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Oriental Bay-Winter 2011-Night
South Pacific Pictures (SPP) produces television drama series (The Almighty Johnsons, Outrageous Fortune, Go Girls, Nothing Trivial, Being Eve, Mercy Peak, Shortland Street) telefeatures (Stolen, Spies & Lies) and feature films (including Whale Rider, Sione’s Wedding, My Wedding and Other Secrets). And I loved it when I saw that half those selected for SPP's Emerging Writers Lab were women. Warm congratulations to them: Lucy Zee, Rosetta Allan, Hannah Banks, Shoshana McCallum, Miriam Smith. Who knows what projects these writers will be involved in, and as media converge, does it matter as much as it used to? But chances are, because SPP makes movies as well as television, some of the women in the lab will go on to write features. And that excites me.

I'm even more excited to know that about half of the Emerging Writers Lab applicants were women: (86 out of 175). This is a record to celebrate. Somehow, SPP’s established a culture where women writers are welcome, and flourish. And somehow, women screen writers know that, and want to participate, in a way that doesn’t happen in the New Zealand Film Commission (NZFC) programmes, or in the V48 Hours.

For almost seven years to date I’ve researched women’s participation in scriptwriting for feature films and on the various pathways to feature films in New Zealand. Although I haven't explored writing television drama as a pathway to feature films, because from the outset I thought—like Jane Wrightson the CEO of New Zealand On Air (NZOA, the state funder of television)—that “…feature film people are often not at all interested in making television—and the reverse is also true”, I've followed the New Zealand Film Commission’s (NZFC) short film and feature film development and production programmes, the now defunct Screen Innovation Production Fund funded jointly by the NZFC and Creative New Zealand and the annual V48 Hours. With intermittent exceptions, in all these initiatives, women writers have participated less than men. In particular, the NZFC doesn’t attract us or invest in us in the same way it attracts and invests in men. In the years I've recorded, I believe that the NZFC's invested equally in women writers only once (though it's come close in one short film round): in its first Escalator Te Whakapiki low-budget feature film programme, where women wrote and directed two of the four greenlit projects—now in post-production. And even that time, there were few women writers and directors among the applicants.

When I emailed SPP to explore why half their lab members were women, I’d completely forgotten what I wrote, a year ago, about John Barnett, SPP’s CEO:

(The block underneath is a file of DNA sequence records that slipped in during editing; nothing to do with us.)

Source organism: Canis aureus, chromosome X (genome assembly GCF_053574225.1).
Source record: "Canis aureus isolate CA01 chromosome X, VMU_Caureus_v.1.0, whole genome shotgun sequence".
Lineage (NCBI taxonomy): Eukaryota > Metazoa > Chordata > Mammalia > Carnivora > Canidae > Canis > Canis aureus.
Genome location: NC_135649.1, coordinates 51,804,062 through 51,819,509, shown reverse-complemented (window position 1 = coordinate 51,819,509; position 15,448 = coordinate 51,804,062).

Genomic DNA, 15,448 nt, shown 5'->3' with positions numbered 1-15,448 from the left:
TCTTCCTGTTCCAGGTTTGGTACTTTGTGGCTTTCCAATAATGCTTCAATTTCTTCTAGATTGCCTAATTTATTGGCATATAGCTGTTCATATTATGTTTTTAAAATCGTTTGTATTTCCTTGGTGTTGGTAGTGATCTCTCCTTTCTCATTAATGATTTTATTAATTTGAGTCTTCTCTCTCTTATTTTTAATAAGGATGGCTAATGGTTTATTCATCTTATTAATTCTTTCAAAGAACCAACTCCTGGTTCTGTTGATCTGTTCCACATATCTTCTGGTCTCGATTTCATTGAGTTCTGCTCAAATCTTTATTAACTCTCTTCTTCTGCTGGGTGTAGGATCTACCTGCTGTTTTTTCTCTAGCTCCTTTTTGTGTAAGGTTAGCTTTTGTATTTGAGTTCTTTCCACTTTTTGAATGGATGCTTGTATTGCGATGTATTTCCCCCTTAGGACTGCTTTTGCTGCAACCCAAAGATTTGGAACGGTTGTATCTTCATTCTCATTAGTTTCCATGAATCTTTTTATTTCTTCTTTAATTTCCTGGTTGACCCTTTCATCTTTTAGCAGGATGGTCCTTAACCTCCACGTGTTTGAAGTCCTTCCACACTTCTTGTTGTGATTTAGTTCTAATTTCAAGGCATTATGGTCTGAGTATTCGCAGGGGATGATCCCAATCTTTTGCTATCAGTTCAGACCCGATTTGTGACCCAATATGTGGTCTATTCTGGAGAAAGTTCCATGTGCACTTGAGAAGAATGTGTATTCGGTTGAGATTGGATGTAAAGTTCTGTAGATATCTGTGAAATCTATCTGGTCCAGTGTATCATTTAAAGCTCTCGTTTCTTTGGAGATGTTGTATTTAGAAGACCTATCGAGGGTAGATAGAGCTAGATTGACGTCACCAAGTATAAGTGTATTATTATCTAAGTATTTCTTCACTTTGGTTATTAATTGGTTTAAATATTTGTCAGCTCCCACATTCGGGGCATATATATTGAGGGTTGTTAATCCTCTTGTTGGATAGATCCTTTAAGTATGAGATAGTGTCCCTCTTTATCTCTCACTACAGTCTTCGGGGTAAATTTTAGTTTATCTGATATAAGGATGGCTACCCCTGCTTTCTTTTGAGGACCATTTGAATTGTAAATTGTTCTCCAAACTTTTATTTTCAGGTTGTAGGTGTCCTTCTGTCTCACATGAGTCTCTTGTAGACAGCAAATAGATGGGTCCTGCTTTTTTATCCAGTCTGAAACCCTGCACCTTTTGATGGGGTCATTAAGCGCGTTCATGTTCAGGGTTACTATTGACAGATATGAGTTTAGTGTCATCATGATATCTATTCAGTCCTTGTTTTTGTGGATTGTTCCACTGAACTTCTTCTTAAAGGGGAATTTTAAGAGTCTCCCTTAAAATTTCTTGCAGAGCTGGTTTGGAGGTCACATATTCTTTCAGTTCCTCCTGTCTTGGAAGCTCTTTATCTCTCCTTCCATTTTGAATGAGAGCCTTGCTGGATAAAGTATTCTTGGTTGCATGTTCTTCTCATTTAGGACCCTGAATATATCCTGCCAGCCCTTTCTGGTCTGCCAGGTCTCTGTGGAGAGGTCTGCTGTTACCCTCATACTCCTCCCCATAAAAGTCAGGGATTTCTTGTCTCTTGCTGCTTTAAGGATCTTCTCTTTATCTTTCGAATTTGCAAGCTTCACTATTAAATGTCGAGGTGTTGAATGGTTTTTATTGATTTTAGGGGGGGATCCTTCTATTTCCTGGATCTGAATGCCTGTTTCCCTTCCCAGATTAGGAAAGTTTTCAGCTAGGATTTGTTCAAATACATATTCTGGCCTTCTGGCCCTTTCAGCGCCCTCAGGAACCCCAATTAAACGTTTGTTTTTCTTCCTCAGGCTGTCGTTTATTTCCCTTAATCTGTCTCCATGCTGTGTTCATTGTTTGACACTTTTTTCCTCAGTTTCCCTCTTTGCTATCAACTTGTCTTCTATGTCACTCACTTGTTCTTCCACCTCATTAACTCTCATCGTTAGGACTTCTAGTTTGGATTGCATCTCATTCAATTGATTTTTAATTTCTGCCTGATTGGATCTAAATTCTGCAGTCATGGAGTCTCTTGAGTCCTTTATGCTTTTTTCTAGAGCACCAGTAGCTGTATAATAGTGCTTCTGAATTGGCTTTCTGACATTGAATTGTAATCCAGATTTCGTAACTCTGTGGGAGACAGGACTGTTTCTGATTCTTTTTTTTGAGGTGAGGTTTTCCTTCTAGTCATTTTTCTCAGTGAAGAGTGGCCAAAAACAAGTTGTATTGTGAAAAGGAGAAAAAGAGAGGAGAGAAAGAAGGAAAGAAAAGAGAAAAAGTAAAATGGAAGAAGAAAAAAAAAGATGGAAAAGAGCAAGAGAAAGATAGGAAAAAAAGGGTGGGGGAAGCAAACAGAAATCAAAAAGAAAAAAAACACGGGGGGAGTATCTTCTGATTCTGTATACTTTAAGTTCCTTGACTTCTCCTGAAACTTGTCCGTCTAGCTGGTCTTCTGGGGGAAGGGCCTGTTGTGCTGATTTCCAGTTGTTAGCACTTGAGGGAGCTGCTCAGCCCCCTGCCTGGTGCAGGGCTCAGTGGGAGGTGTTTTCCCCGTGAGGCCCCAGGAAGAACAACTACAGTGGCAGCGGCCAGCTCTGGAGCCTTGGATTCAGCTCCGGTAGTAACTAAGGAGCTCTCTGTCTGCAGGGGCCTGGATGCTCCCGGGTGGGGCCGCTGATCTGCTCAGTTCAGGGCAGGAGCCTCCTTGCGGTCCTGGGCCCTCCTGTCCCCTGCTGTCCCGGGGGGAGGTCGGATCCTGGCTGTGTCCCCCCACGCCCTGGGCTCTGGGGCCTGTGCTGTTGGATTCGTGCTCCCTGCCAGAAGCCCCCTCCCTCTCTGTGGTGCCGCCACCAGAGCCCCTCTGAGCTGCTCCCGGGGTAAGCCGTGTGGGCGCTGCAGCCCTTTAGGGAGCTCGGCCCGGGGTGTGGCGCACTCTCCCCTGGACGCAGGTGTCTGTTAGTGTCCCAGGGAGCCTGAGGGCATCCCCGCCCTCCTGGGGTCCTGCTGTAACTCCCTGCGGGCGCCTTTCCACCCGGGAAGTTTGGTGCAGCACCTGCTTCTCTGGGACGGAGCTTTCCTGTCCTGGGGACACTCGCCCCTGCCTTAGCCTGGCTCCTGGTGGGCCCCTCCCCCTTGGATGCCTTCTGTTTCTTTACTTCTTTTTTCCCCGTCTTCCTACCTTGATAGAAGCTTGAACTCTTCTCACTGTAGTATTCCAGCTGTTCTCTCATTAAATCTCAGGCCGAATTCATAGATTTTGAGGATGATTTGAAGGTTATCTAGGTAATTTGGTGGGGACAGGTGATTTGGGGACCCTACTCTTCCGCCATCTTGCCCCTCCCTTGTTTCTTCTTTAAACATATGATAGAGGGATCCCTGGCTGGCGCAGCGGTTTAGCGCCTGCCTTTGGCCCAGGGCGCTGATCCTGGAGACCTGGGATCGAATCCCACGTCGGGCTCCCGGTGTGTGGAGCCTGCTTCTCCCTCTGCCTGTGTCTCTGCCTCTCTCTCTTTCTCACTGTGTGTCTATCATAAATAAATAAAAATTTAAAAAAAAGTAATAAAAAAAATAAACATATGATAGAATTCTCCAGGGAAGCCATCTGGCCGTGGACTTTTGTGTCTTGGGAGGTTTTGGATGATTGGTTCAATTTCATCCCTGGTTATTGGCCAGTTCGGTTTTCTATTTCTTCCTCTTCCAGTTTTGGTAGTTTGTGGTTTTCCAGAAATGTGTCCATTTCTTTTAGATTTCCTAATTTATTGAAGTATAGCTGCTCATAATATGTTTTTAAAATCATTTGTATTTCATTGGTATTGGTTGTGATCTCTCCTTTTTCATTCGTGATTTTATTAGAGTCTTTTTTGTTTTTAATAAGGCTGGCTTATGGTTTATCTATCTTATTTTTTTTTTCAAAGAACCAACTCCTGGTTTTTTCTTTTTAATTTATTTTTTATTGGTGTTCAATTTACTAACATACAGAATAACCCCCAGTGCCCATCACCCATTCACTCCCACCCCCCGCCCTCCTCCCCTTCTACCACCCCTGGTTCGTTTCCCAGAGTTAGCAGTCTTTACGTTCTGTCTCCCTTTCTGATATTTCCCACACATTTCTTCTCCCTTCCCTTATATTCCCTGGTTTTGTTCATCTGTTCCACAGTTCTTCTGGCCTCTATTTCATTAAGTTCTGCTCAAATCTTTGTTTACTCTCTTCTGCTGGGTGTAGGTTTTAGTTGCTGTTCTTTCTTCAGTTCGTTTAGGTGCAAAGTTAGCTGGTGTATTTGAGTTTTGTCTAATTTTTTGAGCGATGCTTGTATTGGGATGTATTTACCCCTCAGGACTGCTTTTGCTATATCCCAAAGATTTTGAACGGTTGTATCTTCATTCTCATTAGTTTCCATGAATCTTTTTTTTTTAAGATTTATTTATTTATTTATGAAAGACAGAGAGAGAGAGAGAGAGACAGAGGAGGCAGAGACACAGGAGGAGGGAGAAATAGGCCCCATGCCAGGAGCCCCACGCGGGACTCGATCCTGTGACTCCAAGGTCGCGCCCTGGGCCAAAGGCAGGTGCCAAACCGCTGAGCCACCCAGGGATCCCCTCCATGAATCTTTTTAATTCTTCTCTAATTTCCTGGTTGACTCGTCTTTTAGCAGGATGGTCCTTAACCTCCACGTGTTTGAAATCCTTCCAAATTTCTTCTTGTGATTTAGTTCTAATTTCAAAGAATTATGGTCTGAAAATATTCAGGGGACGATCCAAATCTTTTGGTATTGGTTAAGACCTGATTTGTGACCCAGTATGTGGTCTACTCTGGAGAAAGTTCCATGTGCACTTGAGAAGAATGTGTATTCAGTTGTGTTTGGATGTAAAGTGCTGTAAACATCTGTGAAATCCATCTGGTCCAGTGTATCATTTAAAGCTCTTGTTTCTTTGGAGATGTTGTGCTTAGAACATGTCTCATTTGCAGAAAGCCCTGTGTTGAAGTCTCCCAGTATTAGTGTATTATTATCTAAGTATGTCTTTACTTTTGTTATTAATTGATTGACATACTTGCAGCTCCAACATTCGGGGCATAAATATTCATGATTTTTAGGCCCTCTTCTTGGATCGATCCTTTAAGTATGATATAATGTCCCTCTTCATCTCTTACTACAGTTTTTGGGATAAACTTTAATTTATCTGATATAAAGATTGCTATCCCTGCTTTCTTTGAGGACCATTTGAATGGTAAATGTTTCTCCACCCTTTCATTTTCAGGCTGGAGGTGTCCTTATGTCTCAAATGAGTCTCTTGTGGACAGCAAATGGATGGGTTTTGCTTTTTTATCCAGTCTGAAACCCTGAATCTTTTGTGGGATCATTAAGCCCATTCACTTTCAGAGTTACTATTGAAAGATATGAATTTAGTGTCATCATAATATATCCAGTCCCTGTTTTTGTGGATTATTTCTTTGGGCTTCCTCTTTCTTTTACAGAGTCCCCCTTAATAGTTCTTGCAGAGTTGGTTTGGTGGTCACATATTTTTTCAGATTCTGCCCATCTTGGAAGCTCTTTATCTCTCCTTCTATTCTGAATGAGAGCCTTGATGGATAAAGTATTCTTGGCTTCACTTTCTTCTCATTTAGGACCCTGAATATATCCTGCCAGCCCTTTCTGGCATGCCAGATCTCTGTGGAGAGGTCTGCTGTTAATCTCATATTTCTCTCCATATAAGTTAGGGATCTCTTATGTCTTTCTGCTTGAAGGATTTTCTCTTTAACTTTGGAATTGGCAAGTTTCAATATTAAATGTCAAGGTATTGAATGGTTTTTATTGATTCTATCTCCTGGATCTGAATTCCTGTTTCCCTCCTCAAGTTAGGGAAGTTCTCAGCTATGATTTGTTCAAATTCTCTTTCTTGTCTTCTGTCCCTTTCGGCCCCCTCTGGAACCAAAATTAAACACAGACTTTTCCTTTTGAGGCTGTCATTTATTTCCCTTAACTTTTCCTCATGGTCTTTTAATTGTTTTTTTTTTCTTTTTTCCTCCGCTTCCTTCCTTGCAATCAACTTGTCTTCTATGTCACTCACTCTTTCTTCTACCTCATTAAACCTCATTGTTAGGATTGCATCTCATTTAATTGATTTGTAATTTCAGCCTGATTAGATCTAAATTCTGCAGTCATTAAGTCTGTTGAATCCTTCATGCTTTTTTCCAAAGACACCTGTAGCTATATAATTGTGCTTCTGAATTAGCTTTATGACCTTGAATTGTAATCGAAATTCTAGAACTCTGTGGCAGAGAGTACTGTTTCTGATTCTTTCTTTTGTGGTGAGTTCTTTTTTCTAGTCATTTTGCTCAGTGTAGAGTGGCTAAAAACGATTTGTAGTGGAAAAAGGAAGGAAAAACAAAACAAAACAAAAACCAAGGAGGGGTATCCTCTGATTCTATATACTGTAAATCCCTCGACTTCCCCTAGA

He's also the only [New Zealand producer] to embrace New Zealand's diversity in his feature filmmaking, cannily, over a long period, and to benefit from this. He knows about audiences. And I'm always grateful to him for his support of the script programme at the International Institute of Modern Letters [that other New Zealand writer bastion of gender equity] because I benefited from that.
I’d also noted, in my thesis about women and feature film development in New Zealand, that a number of women who wrote and directed feature films–or who would write and direct them–were employed at SPP to produce, write and direct television. For example, credits for first season (2001) of the award-winning and Emmy-nominated SPP series Being Eve included Vanessa Alexander (who wrote and directed the feature Magik and Rose) as producer, Niki Caro (Whale Rider, The Vintner’s Luck) and Briar Grace-Smith (The Strength of Water) as writers and Armagan Ballantyne (The Strength of Water) as a director.

And having forgotten all this, in my email I asked (*blush*) whether SPP had taken on board that it was good business sense to produce stories written by women, and with women as central, complex and active characters, for television and for film.

Here’s part of the response to my email, from Jo Johnson, SPP’s development executive. In the nicest possible way she told me off for my dim-witted question, because, as she reminded me:
For more than ten years, at least half of South Pacific Pictures’ television series and feature film output has been created and written by women and have women as central characters… [She lists the titles.] … This is not ‘good business sense’, but because the women involved are the best creative talent available and the stories depict a mix of characters from the real world.